If you wish to learn from the theoretical physicist anything about the methods which he uses, I would give you the following piece of advice: Don't listen to his words, examine his achievements. For to the discoverer in that field, the constructions of his imagination appear so necessary and so natural that he is apt to treat them not as the creations of his thoughts but as given realities. (Einstein 1933, 5–6)

More typical, however, is the confident pose he struck three years later in “Physics and Reality”:

It has often been said, and certainly not without justification, that the man of science is a poor philosopher. Why then should it not be the right thing for the physicist to let the philosopher do the philosophizing? Such might indeed be the right thing at a time when the physicist believes he has at his disposal a rigid system of fundamental concepts and fundamental laws which are so well established that waves of doubt can not reach them; but it can not be right at a time when the very foundations of physics itself have become problematic as they are now. At a time like the present, when experience forces us to seek a newer and more solid foundation, the physicist cannot simply surrender to the philosopher the critical contemplation of the theoretical foundations; for, he himself knows best, and feels more surely where the shoe pinches. In looking for a new foundation, he must try to make clear in his own mind just how far the concepts which he uses are justified, and are necessities. (Einstein 1936, 349)

What kind of philosophy might we expect from the philosopher-physicist? One thing that we should not expect from a physicist who takes the philosophical turn in order to help solve fundamental physical problems is a systematic philosophy:

The reciprocal relationship of epistemology and science is of noteworthy kind. They are dependent upon each other. Epistemology without contact with science becomes an empty scheme. Science without epistemology is—insofar as it is thinkable at all—primitive and muddled. However, no sooner has the epistemologist, who is seeking a clear system, fought his way through to such a system, than he is inclined to interpret the thought-content of science in the sense of his system and to reject whatever does not fit into his system. The scientist, however, cannot afford to carry his striving for epistemological systematic that far. He accepts gratefully the epistemological conceptual analysis; but the external conditions, which are set for him by the facts of experience, do not permit him to let himself be too much restricted in the construction of his conceptual world by the adherence to an epistemological system. He therefore must appear to the systematic epistemologist as a type of unscrupulous opportunist: he appears as realist insofar as he seeks to describe a world independent of the acts of perception; as idealist insofar as he looks upon the concepts and theories as free inventions of the human spirit (not logically derivable from what is empirically given); as positivist insofar as he considers his concepts and theories justified only to the extent to which they furnish a logical representation of relations among sensory experiences. He may even appear as Platonist or Pythagorean insofar as he considers the viewpoint of logical simplicity as an indispensable and effective tool of his research. (Einstein 1949, 683–684)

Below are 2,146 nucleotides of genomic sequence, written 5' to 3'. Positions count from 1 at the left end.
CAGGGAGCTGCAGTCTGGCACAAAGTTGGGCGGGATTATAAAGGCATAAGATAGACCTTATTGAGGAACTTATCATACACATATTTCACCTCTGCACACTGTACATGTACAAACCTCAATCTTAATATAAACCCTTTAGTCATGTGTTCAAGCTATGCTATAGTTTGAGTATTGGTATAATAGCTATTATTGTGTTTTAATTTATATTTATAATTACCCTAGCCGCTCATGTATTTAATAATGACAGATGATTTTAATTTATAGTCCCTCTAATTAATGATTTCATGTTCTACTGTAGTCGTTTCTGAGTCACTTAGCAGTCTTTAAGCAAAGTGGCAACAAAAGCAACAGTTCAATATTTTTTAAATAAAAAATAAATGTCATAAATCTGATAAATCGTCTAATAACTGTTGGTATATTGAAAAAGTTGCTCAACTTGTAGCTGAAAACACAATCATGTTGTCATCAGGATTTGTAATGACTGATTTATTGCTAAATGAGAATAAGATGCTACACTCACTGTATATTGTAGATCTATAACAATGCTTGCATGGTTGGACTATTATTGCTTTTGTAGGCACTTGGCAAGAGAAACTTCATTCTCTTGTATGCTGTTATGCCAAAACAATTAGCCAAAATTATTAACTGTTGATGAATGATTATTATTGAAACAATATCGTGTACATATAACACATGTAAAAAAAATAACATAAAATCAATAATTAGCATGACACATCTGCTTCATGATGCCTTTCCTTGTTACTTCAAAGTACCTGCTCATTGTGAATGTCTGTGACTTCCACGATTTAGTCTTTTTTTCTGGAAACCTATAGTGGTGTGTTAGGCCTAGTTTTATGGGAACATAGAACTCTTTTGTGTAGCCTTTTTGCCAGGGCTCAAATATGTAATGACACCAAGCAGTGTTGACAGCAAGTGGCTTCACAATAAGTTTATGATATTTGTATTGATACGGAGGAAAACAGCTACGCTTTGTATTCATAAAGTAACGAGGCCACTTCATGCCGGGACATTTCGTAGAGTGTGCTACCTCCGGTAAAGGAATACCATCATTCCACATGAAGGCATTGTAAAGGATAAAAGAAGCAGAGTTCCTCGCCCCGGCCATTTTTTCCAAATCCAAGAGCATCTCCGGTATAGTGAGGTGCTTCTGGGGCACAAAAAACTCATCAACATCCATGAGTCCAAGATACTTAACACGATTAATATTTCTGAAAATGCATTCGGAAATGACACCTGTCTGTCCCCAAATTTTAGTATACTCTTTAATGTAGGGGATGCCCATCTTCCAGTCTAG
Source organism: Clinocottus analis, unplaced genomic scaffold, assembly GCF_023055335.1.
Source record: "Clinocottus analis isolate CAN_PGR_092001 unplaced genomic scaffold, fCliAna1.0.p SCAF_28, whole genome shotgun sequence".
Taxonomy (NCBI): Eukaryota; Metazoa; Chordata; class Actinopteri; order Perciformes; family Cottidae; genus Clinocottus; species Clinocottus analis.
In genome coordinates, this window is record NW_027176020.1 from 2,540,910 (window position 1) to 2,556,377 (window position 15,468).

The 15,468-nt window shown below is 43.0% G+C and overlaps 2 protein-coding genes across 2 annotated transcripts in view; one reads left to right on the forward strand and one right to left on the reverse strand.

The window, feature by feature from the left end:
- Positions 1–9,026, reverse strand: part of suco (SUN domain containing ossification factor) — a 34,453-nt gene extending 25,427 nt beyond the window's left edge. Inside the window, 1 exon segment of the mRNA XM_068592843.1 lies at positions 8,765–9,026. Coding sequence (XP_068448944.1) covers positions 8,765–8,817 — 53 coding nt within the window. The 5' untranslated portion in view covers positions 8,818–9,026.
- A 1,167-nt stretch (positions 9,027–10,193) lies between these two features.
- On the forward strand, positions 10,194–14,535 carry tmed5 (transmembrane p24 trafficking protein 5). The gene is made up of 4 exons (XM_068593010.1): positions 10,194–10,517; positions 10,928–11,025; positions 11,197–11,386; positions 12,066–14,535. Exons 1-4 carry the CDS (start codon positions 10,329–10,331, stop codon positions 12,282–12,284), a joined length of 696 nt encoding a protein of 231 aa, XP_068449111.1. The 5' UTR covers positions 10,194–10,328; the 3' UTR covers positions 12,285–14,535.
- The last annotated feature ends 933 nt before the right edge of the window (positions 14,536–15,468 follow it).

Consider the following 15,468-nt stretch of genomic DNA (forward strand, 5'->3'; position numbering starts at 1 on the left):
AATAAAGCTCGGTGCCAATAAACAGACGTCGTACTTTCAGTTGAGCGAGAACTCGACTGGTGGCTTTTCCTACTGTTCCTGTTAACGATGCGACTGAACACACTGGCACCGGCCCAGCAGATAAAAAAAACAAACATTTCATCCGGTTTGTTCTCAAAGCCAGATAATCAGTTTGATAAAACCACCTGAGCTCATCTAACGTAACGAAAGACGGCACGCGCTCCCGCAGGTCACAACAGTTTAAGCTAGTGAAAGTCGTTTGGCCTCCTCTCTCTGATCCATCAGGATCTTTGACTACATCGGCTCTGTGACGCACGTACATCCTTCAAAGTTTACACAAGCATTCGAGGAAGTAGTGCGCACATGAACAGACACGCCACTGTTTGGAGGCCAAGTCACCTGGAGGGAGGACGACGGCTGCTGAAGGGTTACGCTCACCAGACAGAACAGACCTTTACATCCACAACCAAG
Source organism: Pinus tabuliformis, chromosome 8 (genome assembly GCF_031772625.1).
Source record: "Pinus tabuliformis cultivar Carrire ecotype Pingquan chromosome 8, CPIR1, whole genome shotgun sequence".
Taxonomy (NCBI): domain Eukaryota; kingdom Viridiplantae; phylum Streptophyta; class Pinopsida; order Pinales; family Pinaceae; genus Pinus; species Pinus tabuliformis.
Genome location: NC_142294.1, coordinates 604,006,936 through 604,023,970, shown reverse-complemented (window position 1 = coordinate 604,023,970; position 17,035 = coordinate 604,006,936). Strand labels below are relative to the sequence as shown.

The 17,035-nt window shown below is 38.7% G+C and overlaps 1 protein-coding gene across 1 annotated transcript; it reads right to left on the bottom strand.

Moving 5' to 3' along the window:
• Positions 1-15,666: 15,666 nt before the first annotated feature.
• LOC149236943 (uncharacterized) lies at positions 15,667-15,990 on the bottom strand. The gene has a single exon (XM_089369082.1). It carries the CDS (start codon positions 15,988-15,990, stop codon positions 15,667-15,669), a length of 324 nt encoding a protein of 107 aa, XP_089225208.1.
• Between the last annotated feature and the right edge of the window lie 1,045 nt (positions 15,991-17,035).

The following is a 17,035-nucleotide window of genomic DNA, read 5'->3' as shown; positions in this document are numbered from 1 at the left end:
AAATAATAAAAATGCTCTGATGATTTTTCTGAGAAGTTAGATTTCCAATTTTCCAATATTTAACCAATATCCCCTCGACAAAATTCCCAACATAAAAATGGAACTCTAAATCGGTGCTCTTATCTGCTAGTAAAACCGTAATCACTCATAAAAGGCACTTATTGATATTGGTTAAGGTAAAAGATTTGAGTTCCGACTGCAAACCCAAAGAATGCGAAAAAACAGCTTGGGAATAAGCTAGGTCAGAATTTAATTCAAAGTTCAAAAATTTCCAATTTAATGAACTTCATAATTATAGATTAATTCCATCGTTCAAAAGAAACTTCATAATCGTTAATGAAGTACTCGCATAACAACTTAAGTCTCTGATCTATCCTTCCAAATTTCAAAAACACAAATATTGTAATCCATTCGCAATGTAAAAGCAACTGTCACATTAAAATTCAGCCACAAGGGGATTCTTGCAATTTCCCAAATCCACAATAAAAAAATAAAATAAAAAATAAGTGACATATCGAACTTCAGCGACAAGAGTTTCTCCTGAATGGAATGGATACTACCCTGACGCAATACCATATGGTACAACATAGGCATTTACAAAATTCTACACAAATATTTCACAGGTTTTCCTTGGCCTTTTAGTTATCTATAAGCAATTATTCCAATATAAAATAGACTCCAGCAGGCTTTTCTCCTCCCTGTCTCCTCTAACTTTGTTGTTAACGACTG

But what strikes the “systematic epistemologist” as mere opportunism might appear otherwise when viewed from the perspective of a physicist engaged, as Einstein himself put it, in “the critical contemplation of the theoretical foundations.” The overarching goal of that critical contemplation was, for Einstein, the creation of a unified foundation for physics after the model of a field theory like general relativity. Einstein failed in his quest, but there was a consistency and constancy in the striving that informed as well the philosophy of science developing hand in hand with the scientific project.